It’s not been a good decade for the humble repmobile. The Vauxhall Insignia and Ford Mondeo were once kings of the corporate car park, but now they’ve fallen out of favour with drivers who are increasingly attracted to premium-badge models or SUV crossovers.
In less than 10 years, Insignia sales have declined by 80%, while manufacturers like Renault and Citroën have left the segment entirely.
Still, the fleet market accounts for around 90% of Insignia registrations and, with prices from £23,565, it’s cheaper than both the Mondeo and the Skoda Superb.
The latest facelift for the Insignia is centred on a new powertrain line-up and revised trim levels. It also benefits from less weight, improved aerodynamics and new technology.
Kicking off the model range is a new three-cylinder diesel engine. It manages a respectable 122PS and 300Nm from its 1.5-litre capacity and promises to return in excess of 60mpg.
From a tax perspective, it’s the cheapest for drivers. With RDE2 compliance, CO2 emissions from 121g/km and the lowest P11D value, drivers will be facing benefit-in-kind (BIK) bills from around £109 per month.
It’s not a particularly refined powertrain, at least not compared with a petrol or hybrid. With such a small capacity, the car needs to be worked hard to get it moving. Once you’re up to speed, however, the Insignia is exceptionally quiet and smooth.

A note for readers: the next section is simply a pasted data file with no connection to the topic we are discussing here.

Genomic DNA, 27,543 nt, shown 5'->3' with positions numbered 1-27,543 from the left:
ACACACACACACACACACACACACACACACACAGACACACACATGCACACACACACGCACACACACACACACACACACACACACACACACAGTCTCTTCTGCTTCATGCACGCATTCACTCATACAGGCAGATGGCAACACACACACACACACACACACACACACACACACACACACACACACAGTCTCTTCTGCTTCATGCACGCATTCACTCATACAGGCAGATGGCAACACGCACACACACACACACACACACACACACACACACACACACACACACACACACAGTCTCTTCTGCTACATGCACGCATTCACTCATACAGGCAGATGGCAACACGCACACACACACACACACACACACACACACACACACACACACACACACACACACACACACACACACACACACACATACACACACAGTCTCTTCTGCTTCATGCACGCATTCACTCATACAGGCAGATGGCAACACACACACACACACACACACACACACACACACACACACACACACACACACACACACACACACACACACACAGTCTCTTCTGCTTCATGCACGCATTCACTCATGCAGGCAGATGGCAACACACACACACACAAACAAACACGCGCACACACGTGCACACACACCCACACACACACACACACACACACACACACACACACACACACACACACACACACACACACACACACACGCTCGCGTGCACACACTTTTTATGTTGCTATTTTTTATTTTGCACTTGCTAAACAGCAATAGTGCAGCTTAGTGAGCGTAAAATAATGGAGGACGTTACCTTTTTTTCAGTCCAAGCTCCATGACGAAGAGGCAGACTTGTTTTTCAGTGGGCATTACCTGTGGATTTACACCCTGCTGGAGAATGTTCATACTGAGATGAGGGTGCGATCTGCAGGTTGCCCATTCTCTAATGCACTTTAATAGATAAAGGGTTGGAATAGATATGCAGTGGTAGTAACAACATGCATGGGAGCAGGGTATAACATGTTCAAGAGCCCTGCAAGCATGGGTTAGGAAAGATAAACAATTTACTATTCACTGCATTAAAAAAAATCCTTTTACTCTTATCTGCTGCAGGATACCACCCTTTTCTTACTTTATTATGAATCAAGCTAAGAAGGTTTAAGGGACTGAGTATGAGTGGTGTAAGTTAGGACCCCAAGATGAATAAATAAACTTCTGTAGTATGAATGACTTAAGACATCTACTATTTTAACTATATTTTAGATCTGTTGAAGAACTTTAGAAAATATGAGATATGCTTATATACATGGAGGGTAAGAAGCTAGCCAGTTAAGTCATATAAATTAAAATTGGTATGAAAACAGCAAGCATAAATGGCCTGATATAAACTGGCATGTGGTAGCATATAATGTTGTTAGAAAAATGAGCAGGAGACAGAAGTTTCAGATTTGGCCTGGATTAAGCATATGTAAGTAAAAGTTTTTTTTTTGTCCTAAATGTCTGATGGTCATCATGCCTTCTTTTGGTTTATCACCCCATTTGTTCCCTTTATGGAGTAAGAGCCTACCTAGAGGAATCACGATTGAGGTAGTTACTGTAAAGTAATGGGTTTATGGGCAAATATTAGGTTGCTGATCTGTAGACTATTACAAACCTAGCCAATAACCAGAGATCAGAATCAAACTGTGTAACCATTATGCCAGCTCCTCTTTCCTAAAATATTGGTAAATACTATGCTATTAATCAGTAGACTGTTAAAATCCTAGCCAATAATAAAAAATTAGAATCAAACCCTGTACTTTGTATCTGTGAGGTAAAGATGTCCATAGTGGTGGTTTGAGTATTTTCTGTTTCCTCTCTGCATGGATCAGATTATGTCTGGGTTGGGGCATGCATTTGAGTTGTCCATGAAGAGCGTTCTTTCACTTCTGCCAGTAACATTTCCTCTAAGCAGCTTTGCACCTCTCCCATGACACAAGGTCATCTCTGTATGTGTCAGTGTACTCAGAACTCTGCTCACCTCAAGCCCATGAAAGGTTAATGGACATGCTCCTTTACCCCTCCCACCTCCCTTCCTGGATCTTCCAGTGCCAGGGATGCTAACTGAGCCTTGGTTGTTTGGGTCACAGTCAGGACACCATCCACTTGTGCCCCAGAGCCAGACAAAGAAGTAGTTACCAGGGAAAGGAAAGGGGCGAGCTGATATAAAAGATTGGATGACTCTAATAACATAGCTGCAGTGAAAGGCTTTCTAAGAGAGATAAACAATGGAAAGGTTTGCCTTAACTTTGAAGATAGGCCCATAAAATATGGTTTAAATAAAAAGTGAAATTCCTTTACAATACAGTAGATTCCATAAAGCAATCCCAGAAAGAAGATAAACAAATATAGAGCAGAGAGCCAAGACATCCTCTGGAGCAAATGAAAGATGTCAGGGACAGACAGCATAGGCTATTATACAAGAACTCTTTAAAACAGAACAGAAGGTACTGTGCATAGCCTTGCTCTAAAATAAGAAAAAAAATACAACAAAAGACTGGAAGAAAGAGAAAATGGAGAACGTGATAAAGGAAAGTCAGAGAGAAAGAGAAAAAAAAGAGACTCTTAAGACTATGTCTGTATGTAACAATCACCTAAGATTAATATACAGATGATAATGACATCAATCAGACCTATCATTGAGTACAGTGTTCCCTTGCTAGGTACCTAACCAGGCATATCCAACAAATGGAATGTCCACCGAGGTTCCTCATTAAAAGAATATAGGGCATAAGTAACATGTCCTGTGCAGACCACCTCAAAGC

On the motorway it glides effortlessly, with the aforementioned aerodynamic improvements helping to keep wind noise to a minimum.
Switch to country lanes and the Insignia continues to impress. It’s not especially sporty, but it will happily deliver a brisk drive. If you work the six-speed manual gearbox to keep the engine in its peak power band, and avoid stamping on the accelerator, the car is happy to respond positively.
There’s also a larger 2.0-litre four-cylinder diesel with 174PS. It promises the same 121g/km emissions, but with more impressive performance. On the petrol side there’s a new 2.0-litre turbo unit with 200PS, which features active cylinder deactivation. However, it’s unlikely to be a popular fleet choice with emissions from 171g/km. The same is true of the range-topping GSI version, which receives a power bump to 230PS.
There are four trim levels: SE, SRI, SRI VX line and Ultimate. All get sat-nav with a seven-inch infotainment screen. SRI VX Line and above gets a bigger eight-inch screen. The system is simple to use, but feels dated in comparison with rivals.
One of Vauxhall’s party pieces is its IntelliLux LED headlights and the new Insignia features the latest development of these, which uses pixel technology to ensure drivers get the maximum light output without dazzling other road users.
While the Insignia may have fallen out of favour with many user-choosers, it still offers a spacious, refined and efficient package for very good value.
This will be the last Vauxhall to launch that isn’t based on a PSA Groupe platform and, while it’s not the most exciting car in the world, it’s capable of getting the job done with little fuss.